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3 in 5 people we spoke to reported feeling fatigued as a result of their brain tumour diagnosis. And, 1 in 4 said they were severely affected by fatigue.
Although it's important to remember that not everyone living with a brain tumour will experience fatigue, it can affect people with all types and grades of tumour.
For those that do, the symptoms and severity can differ from person to person, so you may not have the same problems as someone with a similar diagnosis and treatment plan.
Many carers also experience fatigue. This can be due to extra worry and stress, the added physical activity involved in being a carer and a lack of sleep.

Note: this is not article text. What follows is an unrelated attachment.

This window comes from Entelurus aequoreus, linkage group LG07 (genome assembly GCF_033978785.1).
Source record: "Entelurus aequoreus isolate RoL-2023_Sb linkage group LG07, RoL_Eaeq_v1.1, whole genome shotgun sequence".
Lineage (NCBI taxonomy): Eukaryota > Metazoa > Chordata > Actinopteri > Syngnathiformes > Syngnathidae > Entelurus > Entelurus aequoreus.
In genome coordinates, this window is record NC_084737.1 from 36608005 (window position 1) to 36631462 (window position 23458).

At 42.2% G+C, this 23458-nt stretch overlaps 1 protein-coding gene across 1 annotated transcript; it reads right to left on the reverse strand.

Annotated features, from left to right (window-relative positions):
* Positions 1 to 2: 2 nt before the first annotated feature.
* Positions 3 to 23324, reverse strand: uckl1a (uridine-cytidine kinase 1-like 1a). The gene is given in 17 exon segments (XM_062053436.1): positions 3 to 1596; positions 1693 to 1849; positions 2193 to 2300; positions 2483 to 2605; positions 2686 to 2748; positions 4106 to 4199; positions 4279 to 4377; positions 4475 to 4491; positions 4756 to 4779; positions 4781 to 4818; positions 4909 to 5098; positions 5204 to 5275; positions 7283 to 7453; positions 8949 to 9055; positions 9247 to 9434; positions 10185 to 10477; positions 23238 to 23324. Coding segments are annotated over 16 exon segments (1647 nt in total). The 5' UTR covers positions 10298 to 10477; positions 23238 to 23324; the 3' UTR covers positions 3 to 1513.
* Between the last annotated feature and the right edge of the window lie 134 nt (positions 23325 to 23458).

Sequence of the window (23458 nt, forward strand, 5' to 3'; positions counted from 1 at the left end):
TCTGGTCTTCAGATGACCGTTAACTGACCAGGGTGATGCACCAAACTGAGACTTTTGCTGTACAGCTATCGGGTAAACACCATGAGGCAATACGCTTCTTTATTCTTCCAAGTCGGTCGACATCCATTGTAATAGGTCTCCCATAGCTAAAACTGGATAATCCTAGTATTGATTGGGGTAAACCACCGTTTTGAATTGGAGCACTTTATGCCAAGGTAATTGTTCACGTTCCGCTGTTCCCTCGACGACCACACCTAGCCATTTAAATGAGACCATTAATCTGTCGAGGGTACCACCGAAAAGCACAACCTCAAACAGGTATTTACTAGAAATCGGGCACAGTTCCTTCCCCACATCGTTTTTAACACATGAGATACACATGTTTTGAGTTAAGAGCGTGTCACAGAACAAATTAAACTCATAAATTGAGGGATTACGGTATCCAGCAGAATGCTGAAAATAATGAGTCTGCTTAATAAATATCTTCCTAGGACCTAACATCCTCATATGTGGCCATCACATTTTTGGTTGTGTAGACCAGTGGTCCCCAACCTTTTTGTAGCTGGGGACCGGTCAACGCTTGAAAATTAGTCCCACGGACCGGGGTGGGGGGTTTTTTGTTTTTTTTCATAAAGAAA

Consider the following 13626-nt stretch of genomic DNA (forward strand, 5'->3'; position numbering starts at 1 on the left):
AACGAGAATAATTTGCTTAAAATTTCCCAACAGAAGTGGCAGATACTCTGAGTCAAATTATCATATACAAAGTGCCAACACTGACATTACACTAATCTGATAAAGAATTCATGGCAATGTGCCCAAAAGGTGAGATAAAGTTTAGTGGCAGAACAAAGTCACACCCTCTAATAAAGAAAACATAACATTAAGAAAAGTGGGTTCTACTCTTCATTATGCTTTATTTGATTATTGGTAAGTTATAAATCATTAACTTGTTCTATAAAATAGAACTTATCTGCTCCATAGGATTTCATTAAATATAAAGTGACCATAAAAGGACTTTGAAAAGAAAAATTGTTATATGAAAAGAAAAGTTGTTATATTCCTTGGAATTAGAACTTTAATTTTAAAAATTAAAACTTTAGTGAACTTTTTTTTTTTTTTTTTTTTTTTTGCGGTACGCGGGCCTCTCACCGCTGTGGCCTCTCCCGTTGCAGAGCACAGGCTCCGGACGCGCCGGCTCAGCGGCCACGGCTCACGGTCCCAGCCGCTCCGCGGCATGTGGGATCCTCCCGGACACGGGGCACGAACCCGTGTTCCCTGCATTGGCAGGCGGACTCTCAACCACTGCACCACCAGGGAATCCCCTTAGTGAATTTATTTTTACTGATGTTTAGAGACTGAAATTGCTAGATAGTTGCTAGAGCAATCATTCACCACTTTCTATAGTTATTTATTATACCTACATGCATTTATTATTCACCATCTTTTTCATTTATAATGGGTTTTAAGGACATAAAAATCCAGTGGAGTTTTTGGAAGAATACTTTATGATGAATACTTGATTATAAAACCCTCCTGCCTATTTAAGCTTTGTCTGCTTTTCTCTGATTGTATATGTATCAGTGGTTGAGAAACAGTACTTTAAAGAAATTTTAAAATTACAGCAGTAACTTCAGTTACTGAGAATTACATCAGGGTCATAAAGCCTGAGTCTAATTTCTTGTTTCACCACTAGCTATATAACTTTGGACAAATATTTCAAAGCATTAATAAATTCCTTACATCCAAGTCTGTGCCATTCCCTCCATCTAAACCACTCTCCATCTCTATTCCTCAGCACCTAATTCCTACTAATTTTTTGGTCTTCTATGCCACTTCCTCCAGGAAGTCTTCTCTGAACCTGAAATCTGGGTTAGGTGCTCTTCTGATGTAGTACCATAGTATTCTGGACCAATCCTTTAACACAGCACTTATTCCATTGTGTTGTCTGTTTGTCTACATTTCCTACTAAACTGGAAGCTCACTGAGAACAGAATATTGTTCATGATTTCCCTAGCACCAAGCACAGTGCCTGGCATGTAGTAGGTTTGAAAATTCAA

Fatigue is a persistent feeling of being tired, weak, worn out, slow or heavy.
For some, it's relatively mild but many others have described it as one of the most disruptive side-effects they experience - a continuing, debilitating sense of weariness throughout the whole body.
Although cancer-related fatigue is widely talked about, fatigue in people living with low grade and non-cancerous brain tumours often goes unacknowledged.
Unsurprisingly, this often leads to a lot of additional stress, which in turn causes increased levels of fatigue. This vicious cycle can profoundly affect your personal, social and working life, resulting in:
Living with the effects of a brain tumour and its treatment can be physically and mentally exhausting. Use BRIAN’s quality-of-life tracker to see which of your daily patterns or habits tend to make you fatigued and find a way to prioritise and pace your activities.